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Dr. Cerf Presents Transitional Cell Carcinoma Lecture to The Scottish Terrier Club of New England

     During Memorial Day Weekend, 2010, Dr. Dean Cerf and members of his medical support staff from the Ridgewood Veterinary Hospital traveled to The Scottish Terrier Club of New England in Hamden, Connecticut to present a lecture on Transitional Cell Carcinoma (TCC), bladder cancer, in dogs.  Sixty-three dogs had an ultrasound performed; along with a urinalysis and a Veterinary Bladder Tumor Antigen test (VBTA).  This was done at no charge as these dogs were participants in a study Dr. Cerf is conducting to determine if these combined methods will provide for earlier detection of TCC and, if found positive for bladder cancer, possibly provide a longer survival time as a result of earlier treatment and intervention.

     For the past few years Dr. Cerf has been lecturing and teaching laser techniques internationally to veterinarians for the treatment of TCC.  Last year he began offering free screenings to several breeds that are at high risk for this disease, including the Scottish Terrier.  Four breeds with a higher than usual rate of bladder cancer (TCC) are Scottish Terriers, West Highland White Terriers, Beagles, and Shetland Sheep Dogs.  Early detection of disease, especially cancer, can be crucial in extending and saving lives.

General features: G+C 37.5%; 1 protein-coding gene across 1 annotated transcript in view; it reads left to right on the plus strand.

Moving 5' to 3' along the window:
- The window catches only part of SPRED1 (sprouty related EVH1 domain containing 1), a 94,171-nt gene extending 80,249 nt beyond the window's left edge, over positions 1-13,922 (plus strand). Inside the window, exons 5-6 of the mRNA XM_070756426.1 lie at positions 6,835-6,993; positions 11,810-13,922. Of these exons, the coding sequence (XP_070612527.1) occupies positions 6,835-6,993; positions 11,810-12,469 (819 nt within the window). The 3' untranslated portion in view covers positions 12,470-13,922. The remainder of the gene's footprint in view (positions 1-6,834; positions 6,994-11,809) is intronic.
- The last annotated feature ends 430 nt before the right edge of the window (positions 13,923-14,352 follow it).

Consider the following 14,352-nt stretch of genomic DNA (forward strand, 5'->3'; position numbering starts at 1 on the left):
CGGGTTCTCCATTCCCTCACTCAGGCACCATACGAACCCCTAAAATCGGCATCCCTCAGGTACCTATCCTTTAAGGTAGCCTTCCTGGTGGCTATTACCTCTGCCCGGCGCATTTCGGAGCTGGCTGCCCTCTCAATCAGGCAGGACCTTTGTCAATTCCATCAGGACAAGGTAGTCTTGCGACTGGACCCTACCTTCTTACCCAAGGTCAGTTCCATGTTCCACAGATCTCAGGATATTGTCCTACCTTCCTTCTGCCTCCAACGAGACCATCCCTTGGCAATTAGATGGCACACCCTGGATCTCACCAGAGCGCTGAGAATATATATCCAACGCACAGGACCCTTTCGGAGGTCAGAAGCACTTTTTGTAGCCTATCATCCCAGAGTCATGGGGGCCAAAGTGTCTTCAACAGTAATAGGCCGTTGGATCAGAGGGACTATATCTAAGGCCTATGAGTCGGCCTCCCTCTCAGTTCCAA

Since 2001 Dr. Cerf has been developing a minimally invasive Ultrasound Guided Endoscopic Laser Ablation (UGELAB) technique to provide palliative treatment for TCC cancer patients and in many cases offer a longer, more comfortable life.  To date, seventy patients have benefited from the use of Ultrasound Guided Endoscopic Laser Ablation (UGELAB) for transitional cell carcinoma. 

     The information collected from this screening and others like it will help to develop better methods of early detection, which should provide for the best chance of dealing with TCC.

     Data is still being collected and evaluated from the 63 participants at the Scottish Terrier Club of New England screening, and to date many of the ultrasounds and urine tests have discovered urinary tract infections, bladder stones, and potential TCC tumors.  Thus demonstrating the value of routine evaluation beyond the search for TCC alone.  Again, early detection can improve lives.

     If you have questions about TCC or are interested in screening your dog, please contact our office at 201-447-6000.


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